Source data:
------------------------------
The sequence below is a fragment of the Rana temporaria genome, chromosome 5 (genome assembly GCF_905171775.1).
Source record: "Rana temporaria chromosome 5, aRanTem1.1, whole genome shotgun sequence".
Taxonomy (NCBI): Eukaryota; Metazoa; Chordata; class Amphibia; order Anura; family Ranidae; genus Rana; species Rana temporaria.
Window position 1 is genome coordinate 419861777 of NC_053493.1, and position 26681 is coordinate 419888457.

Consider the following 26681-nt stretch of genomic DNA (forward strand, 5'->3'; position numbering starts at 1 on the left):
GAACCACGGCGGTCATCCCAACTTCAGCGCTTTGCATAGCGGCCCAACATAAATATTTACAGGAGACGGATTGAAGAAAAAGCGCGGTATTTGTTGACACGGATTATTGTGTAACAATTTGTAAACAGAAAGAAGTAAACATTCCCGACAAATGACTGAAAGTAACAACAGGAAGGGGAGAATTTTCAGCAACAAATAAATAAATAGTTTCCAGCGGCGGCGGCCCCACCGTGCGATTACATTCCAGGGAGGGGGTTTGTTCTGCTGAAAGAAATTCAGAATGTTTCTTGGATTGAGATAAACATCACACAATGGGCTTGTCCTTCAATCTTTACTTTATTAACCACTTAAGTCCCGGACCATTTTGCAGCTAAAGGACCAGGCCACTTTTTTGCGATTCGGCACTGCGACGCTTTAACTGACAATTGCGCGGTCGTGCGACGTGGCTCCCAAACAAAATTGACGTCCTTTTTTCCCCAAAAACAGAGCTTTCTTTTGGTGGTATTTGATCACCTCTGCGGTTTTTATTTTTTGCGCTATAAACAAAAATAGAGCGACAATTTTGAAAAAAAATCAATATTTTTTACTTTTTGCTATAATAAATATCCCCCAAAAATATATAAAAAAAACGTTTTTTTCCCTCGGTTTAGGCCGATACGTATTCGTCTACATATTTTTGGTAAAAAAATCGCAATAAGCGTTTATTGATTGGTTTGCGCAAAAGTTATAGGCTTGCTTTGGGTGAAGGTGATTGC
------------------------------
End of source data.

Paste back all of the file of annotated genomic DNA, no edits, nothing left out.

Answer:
The sequence below is a fragment of the Rana temporaria genome, chromosome 5 (genome assembly GCF_905171775.1).
Source record: "Rana temporaria chromosome 5, aRanTem1.1, whole genome shotgun sequence".
Taxonomy (NCBI): Eukaryota; Metazoa; Chordata; class Amphibia; order Anura; family Ranidae; genus Rana; species Rana temporaria.
Window position 1 is genome coordinate 419861777 of NC_053493.1, and position 26681 is coordinate 419888457.

Consider the following 26681-nt stretch of genomic DNA (forward strand, 5'->3'; position numbering starts at 1 on the left):
GAACCACGGCGGTCATCCCAACTTCAGCGCTTTGCATAGCGGCCCAACATAAATATTTACAGGAGACGGATTGAAGAAAAAGCGCGGTATTTGTTGACACGGATTATTGTGTAACAATTTGTAAACAGAAAGAAGTAAACATTCCCGACAAATGACTGAAAGTAACAACAGGAAGGGGAGAATTTTCAGCAACAAATAAATAAATAGTTTCCAGCGGCGGCGGCCCCACCGTGCGATTACATTCCAGGGAGGGGGTTTGTTCTGCTGAAAGAAATTCAGAATGTTTCTTGGATTGAGATAAACATCACACAATGGGCTTGTCCTTCAATCTTTACTTTATTAACCACTTAAGTCCCGGACCATTTTGCAGCTAAAGGACCAGGCCACTTTTTTGCGATTCGGCACTGCGACGCTTTAACTGACAATTGCGCGGTCGTGCGACGTGGCTCCCAAACAAAATTGACGTCCTTTTTTCCCCAAAAACAGAGCTTTCTTTTGGTGGTATTTGATCACCTCTGCGGTTTTTATTTTTTGCGCTATAAACAAAAATAGAGCGACAATTTTGAAAAAAAATCAATATTTTTTACTTTTTGCTATAATAAATATCCCCCAAAAATATATAAAAAAAACGTTTTTTTCCCTCGGTTTAGGCCGATACGTATTCGTCTACATATTTTTGGTAAAAAAATCGCAATAAGCGTTTATTGATTGGTTTGCGCAAAAGTTATAGGCTTGCTTTGGGTGAAGGTGATTGC